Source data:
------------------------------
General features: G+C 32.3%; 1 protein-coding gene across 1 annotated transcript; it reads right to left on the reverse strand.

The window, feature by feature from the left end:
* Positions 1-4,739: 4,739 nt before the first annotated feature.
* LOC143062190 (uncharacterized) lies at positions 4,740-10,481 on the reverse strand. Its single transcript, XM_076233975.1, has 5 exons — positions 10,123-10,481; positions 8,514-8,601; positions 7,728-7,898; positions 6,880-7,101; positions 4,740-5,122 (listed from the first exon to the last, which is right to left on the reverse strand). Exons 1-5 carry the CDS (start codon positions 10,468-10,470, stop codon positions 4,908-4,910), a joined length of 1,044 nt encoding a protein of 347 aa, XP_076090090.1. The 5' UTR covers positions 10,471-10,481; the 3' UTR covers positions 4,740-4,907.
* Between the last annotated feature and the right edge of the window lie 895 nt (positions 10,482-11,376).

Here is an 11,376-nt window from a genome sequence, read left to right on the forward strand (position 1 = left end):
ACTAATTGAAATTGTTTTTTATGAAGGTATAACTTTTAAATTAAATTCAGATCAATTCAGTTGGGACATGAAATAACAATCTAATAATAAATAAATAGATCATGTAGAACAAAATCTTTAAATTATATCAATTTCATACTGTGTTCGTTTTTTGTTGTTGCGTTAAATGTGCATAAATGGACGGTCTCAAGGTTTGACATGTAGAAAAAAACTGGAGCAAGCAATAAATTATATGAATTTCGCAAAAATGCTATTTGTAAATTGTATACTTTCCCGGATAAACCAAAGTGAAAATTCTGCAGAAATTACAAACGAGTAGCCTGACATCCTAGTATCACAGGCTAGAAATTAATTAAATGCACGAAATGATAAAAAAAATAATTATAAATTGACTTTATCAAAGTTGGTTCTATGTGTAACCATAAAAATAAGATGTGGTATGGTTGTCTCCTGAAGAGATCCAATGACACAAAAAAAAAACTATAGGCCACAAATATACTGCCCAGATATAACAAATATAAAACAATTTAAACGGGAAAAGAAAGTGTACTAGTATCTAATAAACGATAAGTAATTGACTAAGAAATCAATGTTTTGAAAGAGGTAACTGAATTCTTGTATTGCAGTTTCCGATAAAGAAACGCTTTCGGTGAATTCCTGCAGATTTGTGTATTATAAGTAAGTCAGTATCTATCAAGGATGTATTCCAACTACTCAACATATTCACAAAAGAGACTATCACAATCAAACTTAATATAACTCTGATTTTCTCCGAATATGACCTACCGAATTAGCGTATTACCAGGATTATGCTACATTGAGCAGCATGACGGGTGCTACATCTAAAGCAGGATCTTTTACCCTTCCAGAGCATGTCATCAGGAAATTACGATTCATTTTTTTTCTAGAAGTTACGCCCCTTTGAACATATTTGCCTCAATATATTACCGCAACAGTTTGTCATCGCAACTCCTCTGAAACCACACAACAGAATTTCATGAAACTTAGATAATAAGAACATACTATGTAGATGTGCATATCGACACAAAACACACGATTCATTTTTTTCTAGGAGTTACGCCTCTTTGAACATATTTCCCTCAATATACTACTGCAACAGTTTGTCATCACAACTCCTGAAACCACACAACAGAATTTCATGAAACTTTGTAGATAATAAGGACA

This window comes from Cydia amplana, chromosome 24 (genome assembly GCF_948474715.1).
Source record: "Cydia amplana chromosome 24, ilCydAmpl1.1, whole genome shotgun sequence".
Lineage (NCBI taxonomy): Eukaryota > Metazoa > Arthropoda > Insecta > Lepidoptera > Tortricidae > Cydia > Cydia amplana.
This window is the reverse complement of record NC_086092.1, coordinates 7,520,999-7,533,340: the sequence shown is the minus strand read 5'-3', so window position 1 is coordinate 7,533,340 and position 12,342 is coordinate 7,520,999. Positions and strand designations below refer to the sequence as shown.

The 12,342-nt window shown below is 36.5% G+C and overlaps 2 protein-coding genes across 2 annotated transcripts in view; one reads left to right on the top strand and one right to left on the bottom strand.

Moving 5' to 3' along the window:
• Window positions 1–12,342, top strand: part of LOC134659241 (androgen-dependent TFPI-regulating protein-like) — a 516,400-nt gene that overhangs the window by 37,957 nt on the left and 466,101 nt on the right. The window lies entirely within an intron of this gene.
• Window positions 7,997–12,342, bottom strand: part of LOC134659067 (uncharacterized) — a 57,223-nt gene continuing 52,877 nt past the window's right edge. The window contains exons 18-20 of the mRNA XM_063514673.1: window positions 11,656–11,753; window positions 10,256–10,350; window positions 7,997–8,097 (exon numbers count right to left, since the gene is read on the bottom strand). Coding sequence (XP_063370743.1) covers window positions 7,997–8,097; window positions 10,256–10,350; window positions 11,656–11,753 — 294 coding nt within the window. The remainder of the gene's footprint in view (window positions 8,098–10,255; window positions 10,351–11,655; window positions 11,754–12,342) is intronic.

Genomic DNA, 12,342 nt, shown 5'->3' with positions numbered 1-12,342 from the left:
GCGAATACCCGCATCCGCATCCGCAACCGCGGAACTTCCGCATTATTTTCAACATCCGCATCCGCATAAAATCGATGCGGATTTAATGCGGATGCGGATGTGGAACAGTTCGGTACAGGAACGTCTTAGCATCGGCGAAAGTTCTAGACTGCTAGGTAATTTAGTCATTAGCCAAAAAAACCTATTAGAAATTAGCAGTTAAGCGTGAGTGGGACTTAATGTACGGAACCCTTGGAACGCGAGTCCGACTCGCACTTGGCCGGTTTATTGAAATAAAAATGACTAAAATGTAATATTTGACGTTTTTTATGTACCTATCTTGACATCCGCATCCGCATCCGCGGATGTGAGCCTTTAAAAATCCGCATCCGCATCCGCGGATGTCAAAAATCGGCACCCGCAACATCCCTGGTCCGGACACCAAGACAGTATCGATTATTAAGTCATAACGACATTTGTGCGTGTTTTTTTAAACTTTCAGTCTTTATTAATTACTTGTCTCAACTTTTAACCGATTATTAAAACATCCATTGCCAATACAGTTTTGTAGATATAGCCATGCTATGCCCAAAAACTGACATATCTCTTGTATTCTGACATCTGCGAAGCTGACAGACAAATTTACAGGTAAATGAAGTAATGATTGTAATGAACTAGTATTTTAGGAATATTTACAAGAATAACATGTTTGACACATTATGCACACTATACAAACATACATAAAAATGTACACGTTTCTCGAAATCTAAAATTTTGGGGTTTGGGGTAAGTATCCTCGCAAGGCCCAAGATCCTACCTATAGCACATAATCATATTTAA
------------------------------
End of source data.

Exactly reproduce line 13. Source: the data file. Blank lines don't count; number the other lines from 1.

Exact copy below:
Moving 5' to 3' along the window: